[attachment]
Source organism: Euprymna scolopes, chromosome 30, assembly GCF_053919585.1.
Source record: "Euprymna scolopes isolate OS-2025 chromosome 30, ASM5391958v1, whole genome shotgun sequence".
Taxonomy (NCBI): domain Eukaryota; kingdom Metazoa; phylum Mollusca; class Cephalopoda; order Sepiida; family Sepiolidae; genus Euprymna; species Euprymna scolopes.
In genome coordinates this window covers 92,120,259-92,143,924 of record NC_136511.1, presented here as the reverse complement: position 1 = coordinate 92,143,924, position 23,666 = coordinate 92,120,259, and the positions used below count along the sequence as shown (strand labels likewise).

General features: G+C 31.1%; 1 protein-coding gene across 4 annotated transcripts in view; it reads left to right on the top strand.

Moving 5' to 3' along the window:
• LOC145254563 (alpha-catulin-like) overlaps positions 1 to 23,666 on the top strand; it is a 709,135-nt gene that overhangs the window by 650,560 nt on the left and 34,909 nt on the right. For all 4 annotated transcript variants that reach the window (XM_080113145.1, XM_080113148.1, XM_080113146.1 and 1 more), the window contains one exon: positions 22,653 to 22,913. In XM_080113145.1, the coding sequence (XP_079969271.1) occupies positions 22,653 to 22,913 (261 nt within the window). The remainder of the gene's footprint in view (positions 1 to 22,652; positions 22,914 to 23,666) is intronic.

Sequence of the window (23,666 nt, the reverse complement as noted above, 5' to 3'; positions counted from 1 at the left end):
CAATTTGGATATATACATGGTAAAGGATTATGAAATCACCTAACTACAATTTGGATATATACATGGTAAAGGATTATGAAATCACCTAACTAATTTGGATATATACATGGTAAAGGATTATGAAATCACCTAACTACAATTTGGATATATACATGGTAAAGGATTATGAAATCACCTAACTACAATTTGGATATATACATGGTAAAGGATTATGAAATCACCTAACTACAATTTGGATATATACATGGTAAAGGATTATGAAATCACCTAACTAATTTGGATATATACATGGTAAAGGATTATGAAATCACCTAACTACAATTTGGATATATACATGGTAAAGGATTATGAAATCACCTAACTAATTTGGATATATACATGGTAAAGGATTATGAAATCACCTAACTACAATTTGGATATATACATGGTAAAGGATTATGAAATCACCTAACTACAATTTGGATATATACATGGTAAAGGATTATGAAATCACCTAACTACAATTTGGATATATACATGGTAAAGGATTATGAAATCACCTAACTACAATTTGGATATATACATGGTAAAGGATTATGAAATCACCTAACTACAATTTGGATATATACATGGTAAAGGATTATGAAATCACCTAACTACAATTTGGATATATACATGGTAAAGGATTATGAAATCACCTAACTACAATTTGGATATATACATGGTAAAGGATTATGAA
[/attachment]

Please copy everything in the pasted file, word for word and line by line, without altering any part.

Source organism: Euprymna scolopes, chromosome 30, assembly GCF_053919585.1.
Source record: "Euprymna scolopes isolate OS-2025 chromosome 30, ASM5391958v1, whole genome shotgun sequence".
Taxonomy (NCBI): domain Eukaryota; kingdom Metazoa; phylum Mollusca; class Cephalopoda; order Sepiida; family Sepiolidae; genus Euprymna; species Euprymna scolopes.
In genome coordinates this window covers 92,120,259-92,143,924 of record NC_136511.1, presented here as the reverse complement: position 1 = coordinate 92,143,924, position 23,666 = coordinate 92,120,259, and the positions used below count along the sequence as shown (strand labels likewise).

General features: G+C 31.1%; 1 protein-coding gene across 4 annotated transcripts in view; it reads left to right on the top strand.

Moving 5' to 3' along the window:
• LOC145254563 (alpha-catulin-like) overlaps positions 1 to 23,666 on the top strand; it is a 709,135-nt gene that overhangs the window by 650,560 nt on the left and 34,909 nt on the right. For all 4 annotated transcript variants that reach the window (XM_080113145.1, XM_080113148.1, XM_080113146.1 and 1 more), the window contains one exon: positions 22,653 to 22,913. In XM_080113145.1, the coding sequence (XP_079969271.1) occupies positions 22,653 to 22,913 (261 nt within the window). The remainder of the gene's footprint in view (positions 1 to 22,652; positions 22,914 to 23,666) is intronic.

Sequence of the window (23,666 nt, the reverse complement as noted above, 5' to 3'; positions counted from 1 at the left end):
CAATTTGGATATATACATGGTAAAGGATTATGAAATCACCTAACTACAATTTGGATATATACATGGTAAAGGATTATGAAATCACCTAACTAATTTGGATATATACATGGTAAAGGATTATGAAATCACCTAACTACAATTTGGATATATACATGGTAAAGGATTATGAAATCACCTAACTACAATTTGGATATATACATGGTAAAGGATTATGAAATCACCTAACTACAATTTGGATATATACATGGTAAAGGATTATGAAATCACCTAACTAATTTGGATATATACATGGTAAAGGATTATGAAATCACCTAACTACAATTTGGATATATACATGGTAAAGGATTATGAAATCACCTAACTAATTTGGATATATACATGGTAAAGGATTATGAAATCACCTAACTACAATTTGGATATATACATGGTAAAGGATTATGAAATCACCTAACTACAATTTGGATATATACATGGTAAAGGATTATGAAATCACCTAACTACAATTTGGATATATACATGGTAAAGGATTATGAAATCACCTAACTACAATTTGGATATATACATGGTAAAGGATTATGAAATCACCTAACTACAATTTGGATATATACATGGTAAAGGATTATGAAATCACCTAACTACAATTTGGATATATACATGGTAAAGGATTATGAAATCACCTAACTACAATTTGGATATATACATGGTAAAGGATTATGAA